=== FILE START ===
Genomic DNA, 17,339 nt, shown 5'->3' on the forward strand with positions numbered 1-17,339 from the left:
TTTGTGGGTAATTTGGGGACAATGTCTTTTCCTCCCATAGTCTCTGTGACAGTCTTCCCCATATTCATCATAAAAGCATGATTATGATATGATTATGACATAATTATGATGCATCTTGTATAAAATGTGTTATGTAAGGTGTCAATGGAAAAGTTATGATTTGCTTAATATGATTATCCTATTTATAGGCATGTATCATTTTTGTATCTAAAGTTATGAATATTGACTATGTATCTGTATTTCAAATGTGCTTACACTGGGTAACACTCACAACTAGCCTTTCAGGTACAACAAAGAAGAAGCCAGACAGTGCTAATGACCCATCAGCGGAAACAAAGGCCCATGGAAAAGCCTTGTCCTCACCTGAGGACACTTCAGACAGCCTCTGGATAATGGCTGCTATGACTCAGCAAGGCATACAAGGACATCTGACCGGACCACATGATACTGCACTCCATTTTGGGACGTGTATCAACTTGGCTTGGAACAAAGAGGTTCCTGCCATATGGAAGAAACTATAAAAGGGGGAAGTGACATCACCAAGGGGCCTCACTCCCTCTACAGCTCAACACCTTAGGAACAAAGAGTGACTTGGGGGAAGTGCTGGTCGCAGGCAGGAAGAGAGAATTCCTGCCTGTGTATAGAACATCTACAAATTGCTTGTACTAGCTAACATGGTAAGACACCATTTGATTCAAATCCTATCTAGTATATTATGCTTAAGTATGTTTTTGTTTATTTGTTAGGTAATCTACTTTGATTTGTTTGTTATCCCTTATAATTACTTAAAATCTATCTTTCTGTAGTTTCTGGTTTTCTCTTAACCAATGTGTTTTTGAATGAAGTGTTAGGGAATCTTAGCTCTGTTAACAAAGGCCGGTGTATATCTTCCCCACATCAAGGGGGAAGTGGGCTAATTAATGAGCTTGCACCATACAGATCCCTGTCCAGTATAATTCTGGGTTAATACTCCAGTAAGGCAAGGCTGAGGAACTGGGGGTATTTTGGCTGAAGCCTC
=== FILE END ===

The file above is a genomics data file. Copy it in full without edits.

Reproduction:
Genomic DNA, 17,339 nt, shown 5'->3' on the forward strand with positions numbered 1-17,339 from the left:
TTTGTGGGTAATTTGGGGACAATGTCTTTTCCTCCCATAGTCTCTGTGACAGTCTTCCCCATATTCATCATAAAAGCATGATTATGATATGATTATGACATAATTATGATGCATCTTGTATAAAATGTGTTATGTAAGGTGTCAATGGAAAAGTTATGATTTGCTTAATATGATTATCCTATTTATAGGCATGTATCATTTTTGTATCTAAAGTTATGAATATTGACTATGTATCTGTATTTCAAATGTGCTTACACTGGGTAACACTCACAACTAGCCTTTCAGGTACAACAAAGAAGAAGCCAGACAGTGCTAATGACCCATCAGCGGAAACAAAGGCCCATGGAAAAGCCTTGTCCTCACCTGAGGACACTTCAGACAGCCTCTGGATAATGGCTGCTATGACTCAGCAAGGCATACAAGGACATCTGACCGGACCACATGATACTGCACTCCATTTTGGGACGTGTATCAACTTGGCTTGGAACAAAGAGGTTCCTGCCATATGGAAGAAACTATAAAAGGGGGAAGTGACATCACCAAGGGGCCTCACTCCCTCTACAGCTCAACACCTTAGGAACAAAGAGTGACTTGGGGGAAGTGCTGGTCGCAGGCAGGAAGAGAGAATTCCTGCCTGTGTATAGAACATCTACAAATTGCTTGTACTAGCTAACATGGTAAGACACCATTTGATTCAAATCCTATCTAGTATATTATGCTTAAGTATGTTTTTGTTTATTTGTTAGGTAATCTACTTTGATTTGTTTGTTATCCCTTATAATTACTTAAAATCTATCTTTCTGTAGTTTCTGGTTTTCTCTTAACCAATGTGTTTTTGAATGAAGTGTTAGGGAATCTTAGCTCTGTTAACAAAGGCCGGTGTATATCTTCCCCACATCAAGGGGGAAGTGGGCTAATTAATGAGCTTGCACCATACAGATCCCTGTCCAGTATAATTCTGGGTTAATACTCCAGTAAGGCAAGGCTGAGGAACTGGGGGTATTTTGGCTGAAGCCTC